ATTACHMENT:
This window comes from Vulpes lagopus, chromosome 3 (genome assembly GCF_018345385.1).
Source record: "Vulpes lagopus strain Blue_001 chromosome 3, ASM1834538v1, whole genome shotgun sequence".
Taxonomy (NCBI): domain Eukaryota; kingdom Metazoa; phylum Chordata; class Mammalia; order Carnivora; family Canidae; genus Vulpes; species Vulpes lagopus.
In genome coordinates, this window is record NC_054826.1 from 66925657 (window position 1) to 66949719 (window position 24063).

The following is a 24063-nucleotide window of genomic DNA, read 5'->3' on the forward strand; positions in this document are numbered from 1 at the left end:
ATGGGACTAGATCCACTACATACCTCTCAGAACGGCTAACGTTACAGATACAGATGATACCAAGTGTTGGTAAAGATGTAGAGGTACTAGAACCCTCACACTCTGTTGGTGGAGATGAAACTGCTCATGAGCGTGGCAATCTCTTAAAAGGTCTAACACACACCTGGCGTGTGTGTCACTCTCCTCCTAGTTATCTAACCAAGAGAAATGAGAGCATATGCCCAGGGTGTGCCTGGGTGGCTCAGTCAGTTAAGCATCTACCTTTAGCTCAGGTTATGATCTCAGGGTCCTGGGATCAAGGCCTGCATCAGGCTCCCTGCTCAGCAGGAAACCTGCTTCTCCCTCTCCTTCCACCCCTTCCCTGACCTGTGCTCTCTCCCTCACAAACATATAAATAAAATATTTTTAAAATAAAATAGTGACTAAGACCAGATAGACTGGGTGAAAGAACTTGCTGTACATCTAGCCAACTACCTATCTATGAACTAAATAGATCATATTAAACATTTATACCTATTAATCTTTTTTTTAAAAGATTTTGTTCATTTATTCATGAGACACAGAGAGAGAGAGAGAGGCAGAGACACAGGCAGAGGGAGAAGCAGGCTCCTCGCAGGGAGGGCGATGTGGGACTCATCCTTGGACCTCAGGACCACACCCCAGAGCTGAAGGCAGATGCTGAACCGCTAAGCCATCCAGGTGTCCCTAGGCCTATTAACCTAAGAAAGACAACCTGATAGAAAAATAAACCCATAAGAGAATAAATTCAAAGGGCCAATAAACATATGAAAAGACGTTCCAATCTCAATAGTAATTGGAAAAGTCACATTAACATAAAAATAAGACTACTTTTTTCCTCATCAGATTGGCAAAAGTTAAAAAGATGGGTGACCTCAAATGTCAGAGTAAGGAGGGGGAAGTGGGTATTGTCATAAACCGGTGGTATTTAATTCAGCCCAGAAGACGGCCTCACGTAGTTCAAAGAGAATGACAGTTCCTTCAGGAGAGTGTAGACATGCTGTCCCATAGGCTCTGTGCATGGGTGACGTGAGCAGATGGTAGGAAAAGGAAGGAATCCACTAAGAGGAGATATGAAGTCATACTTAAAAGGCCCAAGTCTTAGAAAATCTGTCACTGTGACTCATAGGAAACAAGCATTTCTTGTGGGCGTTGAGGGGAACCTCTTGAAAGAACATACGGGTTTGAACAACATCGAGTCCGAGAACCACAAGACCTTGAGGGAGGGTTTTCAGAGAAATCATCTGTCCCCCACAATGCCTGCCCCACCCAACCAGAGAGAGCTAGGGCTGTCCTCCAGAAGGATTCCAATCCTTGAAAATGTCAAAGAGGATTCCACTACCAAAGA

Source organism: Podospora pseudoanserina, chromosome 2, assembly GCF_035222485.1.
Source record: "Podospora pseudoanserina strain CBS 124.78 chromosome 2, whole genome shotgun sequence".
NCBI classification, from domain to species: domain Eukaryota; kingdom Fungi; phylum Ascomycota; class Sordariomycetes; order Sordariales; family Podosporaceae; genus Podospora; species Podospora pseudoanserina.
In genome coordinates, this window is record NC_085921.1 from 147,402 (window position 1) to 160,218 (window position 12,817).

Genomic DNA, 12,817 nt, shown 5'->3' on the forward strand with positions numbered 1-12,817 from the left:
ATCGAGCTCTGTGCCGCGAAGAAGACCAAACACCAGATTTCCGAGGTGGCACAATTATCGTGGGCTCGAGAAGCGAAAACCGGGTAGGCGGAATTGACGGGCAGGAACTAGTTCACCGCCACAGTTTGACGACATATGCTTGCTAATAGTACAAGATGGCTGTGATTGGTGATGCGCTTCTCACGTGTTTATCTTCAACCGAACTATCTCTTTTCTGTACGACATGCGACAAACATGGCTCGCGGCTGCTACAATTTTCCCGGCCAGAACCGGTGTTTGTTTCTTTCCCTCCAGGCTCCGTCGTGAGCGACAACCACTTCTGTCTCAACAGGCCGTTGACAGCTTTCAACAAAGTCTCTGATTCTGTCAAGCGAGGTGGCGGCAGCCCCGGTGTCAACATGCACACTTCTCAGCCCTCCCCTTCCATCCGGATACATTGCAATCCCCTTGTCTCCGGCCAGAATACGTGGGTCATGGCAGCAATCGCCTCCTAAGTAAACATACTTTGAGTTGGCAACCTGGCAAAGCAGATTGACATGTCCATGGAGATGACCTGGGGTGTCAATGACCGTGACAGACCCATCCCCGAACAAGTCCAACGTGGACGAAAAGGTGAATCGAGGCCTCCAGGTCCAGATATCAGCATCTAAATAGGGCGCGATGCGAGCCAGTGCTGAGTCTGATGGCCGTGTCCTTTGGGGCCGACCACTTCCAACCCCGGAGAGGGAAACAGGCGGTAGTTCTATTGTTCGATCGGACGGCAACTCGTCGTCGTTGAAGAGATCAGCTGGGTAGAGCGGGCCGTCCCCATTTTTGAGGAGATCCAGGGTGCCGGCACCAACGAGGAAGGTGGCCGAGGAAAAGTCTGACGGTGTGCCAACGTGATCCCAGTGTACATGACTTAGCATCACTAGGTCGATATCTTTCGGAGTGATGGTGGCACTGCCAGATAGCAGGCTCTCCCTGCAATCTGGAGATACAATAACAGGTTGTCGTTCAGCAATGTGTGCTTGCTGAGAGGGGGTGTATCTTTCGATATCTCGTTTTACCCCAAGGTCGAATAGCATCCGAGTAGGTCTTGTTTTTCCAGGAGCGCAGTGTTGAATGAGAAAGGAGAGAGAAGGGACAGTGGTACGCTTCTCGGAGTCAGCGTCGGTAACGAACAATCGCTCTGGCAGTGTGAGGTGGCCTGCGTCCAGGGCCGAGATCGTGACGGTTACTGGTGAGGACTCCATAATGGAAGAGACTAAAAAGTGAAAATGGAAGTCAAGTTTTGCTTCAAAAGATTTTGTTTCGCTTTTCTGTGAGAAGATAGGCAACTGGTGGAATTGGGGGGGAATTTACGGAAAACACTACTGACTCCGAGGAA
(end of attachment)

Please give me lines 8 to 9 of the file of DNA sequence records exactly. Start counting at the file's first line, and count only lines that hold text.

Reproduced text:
Source record: "Podospora pseudoanserina strain CBS 124.78 chromosome 2, whole genome shotgun sequence".
NCBI classification, from domain to species: domain Eukaryota; kingdom Fungi; phylum Ascomycota; class Sordariomycetes; order Sordariales; family Podosporaceae; genus Podospora; species Podospora pseudoanserina.